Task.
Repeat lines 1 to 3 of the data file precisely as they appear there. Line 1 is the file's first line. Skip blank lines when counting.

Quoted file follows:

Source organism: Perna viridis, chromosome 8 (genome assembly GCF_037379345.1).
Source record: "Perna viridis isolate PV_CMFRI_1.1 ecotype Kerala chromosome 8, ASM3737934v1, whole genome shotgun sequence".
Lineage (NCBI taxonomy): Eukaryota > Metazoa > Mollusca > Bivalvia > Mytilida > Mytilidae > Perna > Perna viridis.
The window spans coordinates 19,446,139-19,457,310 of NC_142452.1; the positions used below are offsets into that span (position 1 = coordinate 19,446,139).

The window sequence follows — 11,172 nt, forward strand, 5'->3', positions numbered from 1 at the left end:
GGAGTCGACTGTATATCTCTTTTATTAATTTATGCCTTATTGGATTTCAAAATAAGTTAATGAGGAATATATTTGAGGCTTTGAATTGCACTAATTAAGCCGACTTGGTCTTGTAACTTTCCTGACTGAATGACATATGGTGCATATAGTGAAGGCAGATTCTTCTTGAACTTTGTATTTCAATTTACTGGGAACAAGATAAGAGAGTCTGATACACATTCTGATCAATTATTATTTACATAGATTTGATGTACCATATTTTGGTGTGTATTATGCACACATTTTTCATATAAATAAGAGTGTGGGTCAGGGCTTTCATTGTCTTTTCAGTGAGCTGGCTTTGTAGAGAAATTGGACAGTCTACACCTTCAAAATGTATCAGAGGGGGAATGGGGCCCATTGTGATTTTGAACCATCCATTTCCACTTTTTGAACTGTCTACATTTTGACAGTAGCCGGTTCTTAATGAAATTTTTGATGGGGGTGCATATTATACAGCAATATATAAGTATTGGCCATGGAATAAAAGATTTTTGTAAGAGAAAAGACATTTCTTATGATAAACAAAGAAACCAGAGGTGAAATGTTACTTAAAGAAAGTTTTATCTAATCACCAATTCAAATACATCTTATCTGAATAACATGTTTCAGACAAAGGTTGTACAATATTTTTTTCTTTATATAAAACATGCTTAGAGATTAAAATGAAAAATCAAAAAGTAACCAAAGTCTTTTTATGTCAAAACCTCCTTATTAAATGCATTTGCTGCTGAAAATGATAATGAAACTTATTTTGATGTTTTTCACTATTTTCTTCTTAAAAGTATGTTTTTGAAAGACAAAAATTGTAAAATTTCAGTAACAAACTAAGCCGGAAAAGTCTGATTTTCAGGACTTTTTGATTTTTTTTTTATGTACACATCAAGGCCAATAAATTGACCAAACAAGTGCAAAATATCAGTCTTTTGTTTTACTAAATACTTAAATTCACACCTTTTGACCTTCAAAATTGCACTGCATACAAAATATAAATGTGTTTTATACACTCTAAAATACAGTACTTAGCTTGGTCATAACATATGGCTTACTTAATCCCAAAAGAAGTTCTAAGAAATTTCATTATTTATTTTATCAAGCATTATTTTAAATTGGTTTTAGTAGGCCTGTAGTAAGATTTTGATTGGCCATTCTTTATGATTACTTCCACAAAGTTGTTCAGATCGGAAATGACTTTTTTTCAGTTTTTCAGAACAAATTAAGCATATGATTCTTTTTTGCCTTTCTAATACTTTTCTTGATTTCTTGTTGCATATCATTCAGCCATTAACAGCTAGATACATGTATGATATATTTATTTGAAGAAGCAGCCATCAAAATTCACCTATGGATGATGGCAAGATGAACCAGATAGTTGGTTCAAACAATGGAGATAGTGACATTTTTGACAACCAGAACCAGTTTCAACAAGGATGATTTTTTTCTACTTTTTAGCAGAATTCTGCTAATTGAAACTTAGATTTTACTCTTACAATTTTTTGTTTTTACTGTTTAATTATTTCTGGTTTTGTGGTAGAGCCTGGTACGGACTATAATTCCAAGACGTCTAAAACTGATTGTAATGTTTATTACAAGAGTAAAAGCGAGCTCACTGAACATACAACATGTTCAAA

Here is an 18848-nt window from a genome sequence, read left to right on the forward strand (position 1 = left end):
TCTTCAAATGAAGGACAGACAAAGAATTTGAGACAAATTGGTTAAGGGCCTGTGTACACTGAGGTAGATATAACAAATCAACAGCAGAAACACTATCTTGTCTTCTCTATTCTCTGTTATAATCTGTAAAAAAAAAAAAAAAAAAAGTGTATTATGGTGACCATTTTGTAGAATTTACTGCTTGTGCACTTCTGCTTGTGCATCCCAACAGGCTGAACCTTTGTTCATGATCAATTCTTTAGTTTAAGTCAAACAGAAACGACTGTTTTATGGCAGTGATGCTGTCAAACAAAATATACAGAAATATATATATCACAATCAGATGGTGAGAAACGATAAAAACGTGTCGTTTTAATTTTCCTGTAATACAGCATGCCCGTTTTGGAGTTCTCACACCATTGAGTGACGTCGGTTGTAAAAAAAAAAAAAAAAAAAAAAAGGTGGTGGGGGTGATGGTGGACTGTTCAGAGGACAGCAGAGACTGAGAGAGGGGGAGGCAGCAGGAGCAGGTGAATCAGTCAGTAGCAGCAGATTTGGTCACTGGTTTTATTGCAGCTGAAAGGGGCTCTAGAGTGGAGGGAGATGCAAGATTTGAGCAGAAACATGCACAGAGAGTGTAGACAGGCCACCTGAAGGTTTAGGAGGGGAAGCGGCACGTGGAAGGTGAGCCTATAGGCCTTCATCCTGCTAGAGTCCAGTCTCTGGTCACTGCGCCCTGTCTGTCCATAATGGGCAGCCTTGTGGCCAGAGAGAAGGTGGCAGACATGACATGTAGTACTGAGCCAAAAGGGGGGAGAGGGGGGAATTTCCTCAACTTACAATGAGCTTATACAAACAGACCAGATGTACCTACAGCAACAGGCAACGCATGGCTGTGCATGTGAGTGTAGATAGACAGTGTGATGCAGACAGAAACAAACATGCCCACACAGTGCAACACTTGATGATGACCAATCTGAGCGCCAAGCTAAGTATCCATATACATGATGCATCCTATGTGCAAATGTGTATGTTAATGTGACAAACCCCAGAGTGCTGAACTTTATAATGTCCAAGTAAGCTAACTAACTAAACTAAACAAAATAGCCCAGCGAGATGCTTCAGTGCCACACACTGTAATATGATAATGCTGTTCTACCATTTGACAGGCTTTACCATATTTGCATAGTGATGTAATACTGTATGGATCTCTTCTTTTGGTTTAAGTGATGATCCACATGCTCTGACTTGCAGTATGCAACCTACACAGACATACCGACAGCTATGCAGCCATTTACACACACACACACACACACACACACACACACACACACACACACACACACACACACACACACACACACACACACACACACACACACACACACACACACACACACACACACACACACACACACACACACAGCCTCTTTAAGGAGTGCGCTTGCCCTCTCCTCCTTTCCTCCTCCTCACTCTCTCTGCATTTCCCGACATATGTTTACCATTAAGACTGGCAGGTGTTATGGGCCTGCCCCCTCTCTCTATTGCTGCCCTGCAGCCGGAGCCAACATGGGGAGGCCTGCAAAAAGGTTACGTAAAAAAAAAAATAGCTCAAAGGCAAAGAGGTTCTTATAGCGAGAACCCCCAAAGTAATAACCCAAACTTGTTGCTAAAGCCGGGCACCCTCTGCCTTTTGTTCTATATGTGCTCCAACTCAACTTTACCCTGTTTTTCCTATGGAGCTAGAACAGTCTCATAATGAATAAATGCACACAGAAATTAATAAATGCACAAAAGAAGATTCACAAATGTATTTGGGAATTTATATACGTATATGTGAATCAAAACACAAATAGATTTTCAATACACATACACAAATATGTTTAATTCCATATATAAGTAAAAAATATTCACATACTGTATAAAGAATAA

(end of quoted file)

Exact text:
Source organism: Perna viridis, chromosome 8 (genome assembly GCF_037379345.1).
Source record: "Perna viridis isolate PV_CMFRI_1.1 ecotype Kerala chromosome 8, ASM3737934v1, whole genome shotgun sequence".
Lineage (NCBI taxonomy): Eukaryota > Metazoa > Mollusca > Bivalvia > Mytilida > Mytilidae > Perna > Perna viridis.